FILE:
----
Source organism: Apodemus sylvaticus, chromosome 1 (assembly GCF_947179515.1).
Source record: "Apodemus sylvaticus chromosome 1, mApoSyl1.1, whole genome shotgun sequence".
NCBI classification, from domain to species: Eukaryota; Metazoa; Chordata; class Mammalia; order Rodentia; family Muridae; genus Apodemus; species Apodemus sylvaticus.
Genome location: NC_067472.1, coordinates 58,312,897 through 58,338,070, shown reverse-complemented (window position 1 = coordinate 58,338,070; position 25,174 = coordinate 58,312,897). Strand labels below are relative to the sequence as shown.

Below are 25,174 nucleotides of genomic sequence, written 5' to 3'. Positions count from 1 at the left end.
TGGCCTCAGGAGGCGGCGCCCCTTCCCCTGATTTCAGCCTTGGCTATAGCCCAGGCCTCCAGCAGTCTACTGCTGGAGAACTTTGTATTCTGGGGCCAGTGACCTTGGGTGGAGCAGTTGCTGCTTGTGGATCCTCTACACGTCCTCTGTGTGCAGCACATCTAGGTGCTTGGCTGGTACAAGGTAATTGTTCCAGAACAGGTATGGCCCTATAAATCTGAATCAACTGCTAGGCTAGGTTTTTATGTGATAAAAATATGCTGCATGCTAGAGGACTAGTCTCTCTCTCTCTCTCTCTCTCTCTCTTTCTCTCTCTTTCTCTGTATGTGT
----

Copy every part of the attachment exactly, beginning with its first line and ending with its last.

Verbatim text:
Source organism: Apodemus sylvaticus, chromosome 1 (assembly GCF_947179515.1).
Source record: "Apodemus sylvaticus chromosome 1, mApoSyl1.1, whole genome shotgun sequence".
NCBI classification, from domain to species: Eukaryota; Metazoa; Chordata; class Mammalia; order Rodentia; family Muridae; genus Apodemus; species Apodemus sylvaticus.
Genome location: NC_067472.1, coordinates 58,312,897 through 58,338,070, shown reverse-complemented (window position 1 = coordinate 58,338,070; position 25,174 = coordinate 58,312,897). Strand labels below are relative to the sequence as shown.

Below are 25,174 nucleotides of genomic sequence, written 5' to 3'. Positions count from 1 at the left end.
TGGCCTCAGGAGGCGGCGCCCCTTCCCCTGATTTCAGCCTTGGCTATAGCCCAGGCCTCCAGCAGTCTACTGCTGGAGAACTTTGTATTCTGGGGCCAGTGACCTTGGGTGGAGCAGTTGCTGCTTGTGGATCCTCTACACGTCCTCTGTGTGCAGCACATCTAGGTGCTTGGCTGGTACAAGGTAATTGTTCCAGAACAGGTATGGCCCTATAAATCTGAATCAACTGCTAGGCTAGGTTTTTATGTGATAAAAATATGCTGCATGCTAGAGGACTAGTCTCTCTCTCTCTCTCTCTCTCTCTCTTTCTCTCTCTTTCTCTGTATGTGT